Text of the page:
Amazing Place Preschool (Sunset Road)

Education institution number:
30178
Service type:
Education and Care Service
Definition:
Not Applicable
Total roll:
38
Telephone:
Address:

87 Sunset Road, Western Heights, Rotorua

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1 Evaluation of Amazing Place Preschool (Sunset Road)

How well placed is Amazing Place Preschool (Sunset Road) to promote positive learning outcomes for children?

Not well placed

Requires further development

Well placed

Very well placed

Amazing Place Preschool (Sunset Road) requires further development to promote positive learning outcomes for children.

The service needs support to further develop their curriculum, teaching and learning. There is also a need to improve systems and processes to ensure effective governance, self-review and day-to-day management of the service.

ERO's findings that support this overall judgement are summarised below.

Background

Amazing Place Preschool (Sunset Road) provides full day education and care for children from six months to school age. It is located in central Rotorua. The centre operates two aged-based areas with shared outdoor spaces. It is licensed for 48 children including 12 children up to the age of two years. The current roll of 40 children includes 16 children who identify as Māori and 24 children from a wide range of other nationalities including children of Pacific heritage. The teaching team are made up of qualified and unqualified staff.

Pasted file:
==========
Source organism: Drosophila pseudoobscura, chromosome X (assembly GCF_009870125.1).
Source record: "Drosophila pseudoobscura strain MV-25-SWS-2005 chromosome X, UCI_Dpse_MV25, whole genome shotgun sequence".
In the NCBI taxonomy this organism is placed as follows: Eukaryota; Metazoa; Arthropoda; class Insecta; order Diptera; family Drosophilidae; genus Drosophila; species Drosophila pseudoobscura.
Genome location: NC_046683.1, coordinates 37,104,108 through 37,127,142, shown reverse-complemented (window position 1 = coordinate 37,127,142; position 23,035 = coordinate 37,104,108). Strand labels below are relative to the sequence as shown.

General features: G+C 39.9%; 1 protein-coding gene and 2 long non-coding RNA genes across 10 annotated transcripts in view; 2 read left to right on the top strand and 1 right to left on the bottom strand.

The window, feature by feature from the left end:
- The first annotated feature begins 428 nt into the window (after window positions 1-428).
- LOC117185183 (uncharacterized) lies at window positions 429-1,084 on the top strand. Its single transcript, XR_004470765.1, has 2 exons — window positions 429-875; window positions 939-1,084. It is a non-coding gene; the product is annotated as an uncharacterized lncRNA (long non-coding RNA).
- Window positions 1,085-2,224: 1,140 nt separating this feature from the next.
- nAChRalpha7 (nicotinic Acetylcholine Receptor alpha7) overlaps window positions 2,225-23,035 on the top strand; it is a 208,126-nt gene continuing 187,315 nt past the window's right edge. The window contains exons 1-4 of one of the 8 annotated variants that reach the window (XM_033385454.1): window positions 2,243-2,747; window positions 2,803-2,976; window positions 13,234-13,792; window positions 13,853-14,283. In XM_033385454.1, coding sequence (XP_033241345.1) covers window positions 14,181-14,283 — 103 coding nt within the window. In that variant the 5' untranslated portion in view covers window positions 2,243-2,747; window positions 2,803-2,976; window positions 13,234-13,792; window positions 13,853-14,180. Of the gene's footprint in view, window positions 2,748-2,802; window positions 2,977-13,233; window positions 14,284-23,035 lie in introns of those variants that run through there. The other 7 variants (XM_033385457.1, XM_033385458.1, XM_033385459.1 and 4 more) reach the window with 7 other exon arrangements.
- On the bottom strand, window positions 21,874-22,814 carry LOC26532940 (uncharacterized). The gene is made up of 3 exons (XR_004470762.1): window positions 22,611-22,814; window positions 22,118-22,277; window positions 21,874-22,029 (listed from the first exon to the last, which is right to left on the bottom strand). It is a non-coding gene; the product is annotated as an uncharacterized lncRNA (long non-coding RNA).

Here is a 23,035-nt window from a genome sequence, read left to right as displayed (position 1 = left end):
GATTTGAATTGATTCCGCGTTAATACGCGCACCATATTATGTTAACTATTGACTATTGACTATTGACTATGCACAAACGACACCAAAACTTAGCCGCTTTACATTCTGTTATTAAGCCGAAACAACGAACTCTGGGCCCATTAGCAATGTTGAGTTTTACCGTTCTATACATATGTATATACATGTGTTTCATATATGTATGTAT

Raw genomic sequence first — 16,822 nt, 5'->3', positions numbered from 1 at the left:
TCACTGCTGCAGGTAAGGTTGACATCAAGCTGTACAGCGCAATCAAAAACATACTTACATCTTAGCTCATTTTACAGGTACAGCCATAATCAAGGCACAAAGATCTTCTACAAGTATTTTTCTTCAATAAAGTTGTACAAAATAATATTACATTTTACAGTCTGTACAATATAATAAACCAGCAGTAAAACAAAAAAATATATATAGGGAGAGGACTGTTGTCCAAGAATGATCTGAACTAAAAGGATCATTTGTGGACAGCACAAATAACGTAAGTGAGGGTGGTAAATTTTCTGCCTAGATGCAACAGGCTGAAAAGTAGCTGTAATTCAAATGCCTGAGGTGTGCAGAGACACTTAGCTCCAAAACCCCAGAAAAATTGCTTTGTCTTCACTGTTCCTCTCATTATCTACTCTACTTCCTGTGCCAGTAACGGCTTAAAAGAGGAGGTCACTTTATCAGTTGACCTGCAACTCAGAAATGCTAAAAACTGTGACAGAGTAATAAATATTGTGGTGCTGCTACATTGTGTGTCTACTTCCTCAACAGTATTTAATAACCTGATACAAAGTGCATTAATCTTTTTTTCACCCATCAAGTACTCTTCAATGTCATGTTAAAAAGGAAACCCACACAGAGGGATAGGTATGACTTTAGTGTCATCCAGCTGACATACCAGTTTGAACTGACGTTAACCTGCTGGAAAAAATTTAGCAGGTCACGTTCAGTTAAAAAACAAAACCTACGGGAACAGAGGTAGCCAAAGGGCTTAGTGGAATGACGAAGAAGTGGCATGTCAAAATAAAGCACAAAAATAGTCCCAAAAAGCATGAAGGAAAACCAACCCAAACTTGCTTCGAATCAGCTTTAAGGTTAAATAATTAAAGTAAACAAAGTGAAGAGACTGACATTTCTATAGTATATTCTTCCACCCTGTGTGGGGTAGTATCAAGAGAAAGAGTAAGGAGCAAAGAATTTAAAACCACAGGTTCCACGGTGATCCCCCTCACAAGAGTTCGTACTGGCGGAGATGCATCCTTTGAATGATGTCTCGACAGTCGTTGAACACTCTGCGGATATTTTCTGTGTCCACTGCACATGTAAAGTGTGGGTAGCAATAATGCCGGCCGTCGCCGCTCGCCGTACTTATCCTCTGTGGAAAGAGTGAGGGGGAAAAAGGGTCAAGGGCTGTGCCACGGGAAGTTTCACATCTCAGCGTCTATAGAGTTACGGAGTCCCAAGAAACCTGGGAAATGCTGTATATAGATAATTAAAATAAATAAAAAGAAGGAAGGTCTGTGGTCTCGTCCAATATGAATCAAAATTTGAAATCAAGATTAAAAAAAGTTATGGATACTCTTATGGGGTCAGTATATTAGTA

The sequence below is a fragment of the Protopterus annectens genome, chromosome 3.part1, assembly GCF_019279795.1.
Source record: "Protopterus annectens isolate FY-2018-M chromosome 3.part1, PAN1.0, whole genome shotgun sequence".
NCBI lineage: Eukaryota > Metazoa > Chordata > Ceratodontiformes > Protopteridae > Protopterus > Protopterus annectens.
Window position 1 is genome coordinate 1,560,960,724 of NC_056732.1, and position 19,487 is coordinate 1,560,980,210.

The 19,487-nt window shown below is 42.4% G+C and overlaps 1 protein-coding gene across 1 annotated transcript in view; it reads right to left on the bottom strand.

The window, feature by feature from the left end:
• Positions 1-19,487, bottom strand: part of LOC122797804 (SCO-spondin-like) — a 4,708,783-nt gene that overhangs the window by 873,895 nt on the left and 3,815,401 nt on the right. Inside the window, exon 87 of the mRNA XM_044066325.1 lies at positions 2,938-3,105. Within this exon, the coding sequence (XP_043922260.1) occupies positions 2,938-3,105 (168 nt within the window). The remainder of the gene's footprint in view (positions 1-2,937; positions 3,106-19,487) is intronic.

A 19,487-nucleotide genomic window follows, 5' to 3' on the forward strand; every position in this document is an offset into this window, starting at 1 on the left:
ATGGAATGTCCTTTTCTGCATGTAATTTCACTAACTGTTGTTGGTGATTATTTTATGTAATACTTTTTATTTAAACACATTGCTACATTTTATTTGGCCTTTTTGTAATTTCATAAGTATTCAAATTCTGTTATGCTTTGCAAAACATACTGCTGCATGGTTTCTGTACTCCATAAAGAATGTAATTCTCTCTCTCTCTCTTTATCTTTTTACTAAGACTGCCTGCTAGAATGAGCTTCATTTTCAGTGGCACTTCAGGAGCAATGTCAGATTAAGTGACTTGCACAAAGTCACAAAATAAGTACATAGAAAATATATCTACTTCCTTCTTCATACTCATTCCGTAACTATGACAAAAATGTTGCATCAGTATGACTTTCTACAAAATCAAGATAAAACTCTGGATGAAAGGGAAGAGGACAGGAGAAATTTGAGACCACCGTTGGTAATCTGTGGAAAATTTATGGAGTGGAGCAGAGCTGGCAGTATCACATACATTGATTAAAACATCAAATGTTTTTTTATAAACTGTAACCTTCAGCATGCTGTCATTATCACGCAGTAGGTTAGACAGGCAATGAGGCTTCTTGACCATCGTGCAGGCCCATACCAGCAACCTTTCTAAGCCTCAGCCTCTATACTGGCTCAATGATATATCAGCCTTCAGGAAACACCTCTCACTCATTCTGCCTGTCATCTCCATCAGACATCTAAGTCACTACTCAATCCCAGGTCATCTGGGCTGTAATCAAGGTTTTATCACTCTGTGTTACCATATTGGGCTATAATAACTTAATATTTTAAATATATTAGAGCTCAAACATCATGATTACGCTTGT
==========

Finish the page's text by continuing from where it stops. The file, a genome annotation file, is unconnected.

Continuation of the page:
Through their vision and philosophy, teachers aim to develop caring relationships with all children and their families helping them learn, thrive and to grow holistically.

Amazing Place Preschool (Sunset Road) is one of five early learning centres governed by the Bethlehem Early Learning Centres Board. The board provide an overarching governance and management framework that guides the strategic direction. The head teacher is supported by a company manager and teachers.

Teachers have responded to areas identified for development in the July 2016 ERO report. Progress has included a review of assessment, planning and evaluation with a focus on children's individual interests. Teachers have taken steps to include parent involvement in ongoing internal review.